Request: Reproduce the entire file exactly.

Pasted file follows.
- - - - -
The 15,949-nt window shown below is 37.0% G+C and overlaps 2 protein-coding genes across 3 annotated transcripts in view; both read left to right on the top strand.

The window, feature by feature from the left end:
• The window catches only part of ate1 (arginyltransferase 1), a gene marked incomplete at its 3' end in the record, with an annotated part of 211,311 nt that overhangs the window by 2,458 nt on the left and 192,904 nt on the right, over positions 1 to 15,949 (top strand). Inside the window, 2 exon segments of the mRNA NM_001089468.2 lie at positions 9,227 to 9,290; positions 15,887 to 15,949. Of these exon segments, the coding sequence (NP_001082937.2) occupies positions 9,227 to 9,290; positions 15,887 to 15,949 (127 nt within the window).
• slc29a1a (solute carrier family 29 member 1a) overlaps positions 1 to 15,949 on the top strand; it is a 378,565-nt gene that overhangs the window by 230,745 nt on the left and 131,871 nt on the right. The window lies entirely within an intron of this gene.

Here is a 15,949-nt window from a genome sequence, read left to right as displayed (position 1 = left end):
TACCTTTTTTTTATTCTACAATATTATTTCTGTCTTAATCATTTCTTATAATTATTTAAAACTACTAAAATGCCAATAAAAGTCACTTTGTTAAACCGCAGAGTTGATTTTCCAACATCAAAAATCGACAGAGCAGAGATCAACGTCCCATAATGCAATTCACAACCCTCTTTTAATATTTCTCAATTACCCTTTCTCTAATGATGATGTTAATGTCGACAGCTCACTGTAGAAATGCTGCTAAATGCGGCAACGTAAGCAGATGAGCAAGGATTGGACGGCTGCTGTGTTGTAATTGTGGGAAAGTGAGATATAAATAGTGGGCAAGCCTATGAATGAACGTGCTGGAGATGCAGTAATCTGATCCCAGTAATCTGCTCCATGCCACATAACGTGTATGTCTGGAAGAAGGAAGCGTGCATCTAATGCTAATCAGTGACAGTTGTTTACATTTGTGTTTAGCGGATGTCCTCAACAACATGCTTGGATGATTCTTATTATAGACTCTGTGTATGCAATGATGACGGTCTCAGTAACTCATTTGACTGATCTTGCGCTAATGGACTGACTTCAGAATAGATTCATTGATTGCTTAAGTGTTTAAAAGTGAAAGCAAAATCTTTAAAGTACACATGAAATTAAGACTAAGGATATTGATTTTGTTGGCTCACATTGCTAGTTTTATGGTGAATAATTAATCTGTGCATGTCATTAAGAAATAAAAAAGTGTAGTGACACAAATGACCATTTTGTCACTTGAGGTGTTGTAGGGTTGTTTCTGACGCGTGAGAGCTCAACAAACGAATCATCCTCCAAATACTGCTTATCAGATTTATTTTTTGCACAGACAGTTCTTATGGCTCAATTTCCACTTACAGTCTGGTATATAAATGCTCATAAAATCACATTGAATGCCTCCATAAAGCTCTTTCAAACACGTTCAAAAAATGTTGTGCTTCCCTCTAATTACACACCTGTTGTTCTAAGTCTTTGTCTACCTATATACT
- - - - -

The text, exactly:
The 15,949-nt window shown below is 37.0% G+C and overlaps 2 protein-coding genes across 3 annotated transcripts in view; both read left to right on the top strand.

The window, feature by feature from the left end:
• The window catches only part of ate1 (arginyltransferase 1), a gene marked incomplete at its 3' end in the record, with an annotated part of 211,311 nt that overhangs the window by 2,458 nt on the left and 192,904 nt on the right, over positions 1 to 15,949 (top strand). Inside the window, 2 exon segments of the mRNA NM_001089468.2 lie at positions 9,227 to 9,290; positions 15,887 to 15,949. Of these exon segments, the coding sequence (NP_001082937.2) occupies positions 9,227 to 9,290; positions 15,887 to 15,949 (127 nt within the window).
• slc29a1a (solute carrier family 29 member 1a) overlaps positions 1 to 15,949 on the top strand; it is a 378,565-nt gene that overhangs the window by 230,745 nt on the left and 131,871 nt on the right. The window lies entirely within an intron of this gene.

Here is a 15,949-nt window from a genome sequence, read left to right as displayed (position 1 = left end):
TACCTTTTTTTTATTCTACAATATTATTTCTGTCTTAATCATTTCTTATAATTATTTAAAACTACTAAAATGCCAATAAAAGTCACTTTGTTAAACCGCAGAGTTGATTTTCCAACATCAAAAATCGACAGAGCAGAGATCAACGTCCCATAATGCAATTCACAACCCTCTTTTAATATTTCTCAATTACCCTTTCTCTAATGATGATGTTAATGTCGACAGCTCACTGTAGAAATGCTGCTAAATGCGGCAACGTAAGCAGATGAGCAAGGATTGGACGGCTGCTGTGTTGTAATTGTGGGAAAGTGAGATATAAATAGTGGGCAAGCCTATGAATGAACGTGCTGGAGATGCAGTAATCTGATCCCAGTAATCTGCTCCATGCCACATAACGTGTATGTCTGGAAGAAGGAAGCGTGCATCTAATGCTAATCAGTGACAGTTGTTTACATTTGTGTTTAGCGGATGTCCTCAACAACATGCTTGGATGATTCTTATTATAGACTCTGTGTATGCAATGATGACGGTCTCAGTAACTCATTTGACTGATCTTGCGCTAATGGACTGACTTCAGAATAGATTCATTGATTGCTTAAGTGTTTAAAAGTGAAAGCAAAATCTTTAAAGTACACATGAAATTAAGACTAAGGATATTGATTTTGTTGGCTCACATTGCTAGTTTTATGGTGAATAATTAATCTGTGCATGTCATTAAGAAATAAAAAAGTGTAGTGACACAAATGACCATTTTGTCACTTGAGGTGTTGTAGGGTTGTTTCTGACGCGTGAGAGCTCAACAAACGAATCATCCTCCAAATACTGCTTATCAGATTTATTTTTTGCACAGACAGTTCTTATGGCTCAATTTCCACTTACAGTCTGGTATATAAATGCTCATAAAATCACATTGAATGCCTCCATAAAGCTCTTTCAAACACGTTCAAAAAATGTTGTGCTTCCCTCTAATTACACACCTGTTGTTCTAAGTCTTTGTCTACCTATATACT